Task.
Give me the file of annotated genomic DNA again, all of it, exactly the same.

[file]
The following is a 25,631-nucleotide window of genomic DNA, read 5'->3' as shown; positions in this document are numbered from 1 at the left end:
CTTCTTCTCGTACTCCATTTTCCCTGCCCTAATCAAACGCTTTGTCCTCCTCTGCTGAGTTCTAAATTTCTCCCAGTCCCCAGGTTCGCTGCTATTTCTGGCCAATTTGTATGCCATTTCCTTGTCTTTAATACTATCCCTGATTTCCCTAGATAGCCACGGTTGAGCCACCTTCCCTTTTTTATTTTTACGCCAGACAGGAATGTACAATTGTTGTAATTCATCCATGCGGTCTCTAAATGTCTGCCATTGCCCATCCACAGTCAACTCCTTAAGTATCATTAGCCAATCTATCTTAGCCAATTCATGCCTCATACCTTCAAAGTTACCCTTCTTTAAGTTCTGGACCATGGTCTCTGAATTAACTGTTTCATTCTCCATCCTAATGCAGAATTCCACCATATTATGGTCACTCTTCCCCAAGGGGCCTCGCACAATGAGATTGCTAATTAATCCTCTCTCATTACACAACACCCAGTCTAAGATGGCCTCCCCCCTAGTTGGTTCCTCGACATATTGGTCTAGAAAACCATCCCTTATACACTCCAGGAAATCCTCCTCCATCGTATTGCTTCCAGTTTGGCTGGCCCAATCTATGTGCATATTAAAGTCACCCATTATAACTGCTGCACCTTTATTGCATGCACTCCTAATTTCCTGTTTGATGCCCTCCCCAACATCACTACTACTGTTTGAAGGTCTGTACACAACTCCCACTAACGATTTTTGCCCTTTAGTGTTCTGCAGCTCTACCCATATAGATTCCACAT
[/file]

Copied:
The following is a 25,631-nucleotide window of genomic DNA, read 5'->3' as shown; positions in this document are numbered from 1 at the left end:
CTTCTTCTCGTACTCCATTTTCCCTGCCCTAATCAAACGCTTTGTCCTCCTCTGCTGAGTTCTAAATTTCTCCCAGTCCCCAGGTTCGCTGCTATTTCTGGCCAATTTGTATGCCATTTCCTTGTCTTTAATACTATCCCTGATTTCCCTAGATAGCCACGGTTGAGCCACCTTCCCTTTTTTATTTTTACGCCAGACAGGAATGTACAATTGTTGTAATTCATCCATGCGGTCTCTAAATGTCTGCCATTGCCCATCCACAGTCAACTCCTTAAGTATCATTAGCCAATCTATCTTAGCCAATTCATGCCTCATACCTTCAAAGTTACCCTTCTTTAAGTTCTGGACCATGGTCTCTGAATTAACTGTTTCATTCTCCATCCTAATGCAGAATTCCACCATATTATGGTCACTCTTCCCCAAGGGGCCTCGCACAATGAGATTGCTAATTAATCCTCTCTCATTACACAACACCCAGTCTAAGATGGCCTCCCCCCTAGTTGGTTCCTCGACATATTGGTCTAGAAAACCATCCCTTATACACTCCAGGAAATCCTCCTCCATCGTATTGCTTCCAGTTTGGCTGGCCCAATCTATGTGCATATTAAAGTCACCCATTATAACTGCTGCACCTTTATTGCATGCACTCCTAATTTCCTGTTTGATGCCCTCCCCAACATCACTACTACTGTTTGAAGGTCTGTACACAACTCCCACTAACGATTTTTGCCCTTTAGTGTTCTGCAGCTCTACCCATATAGATTCCACAT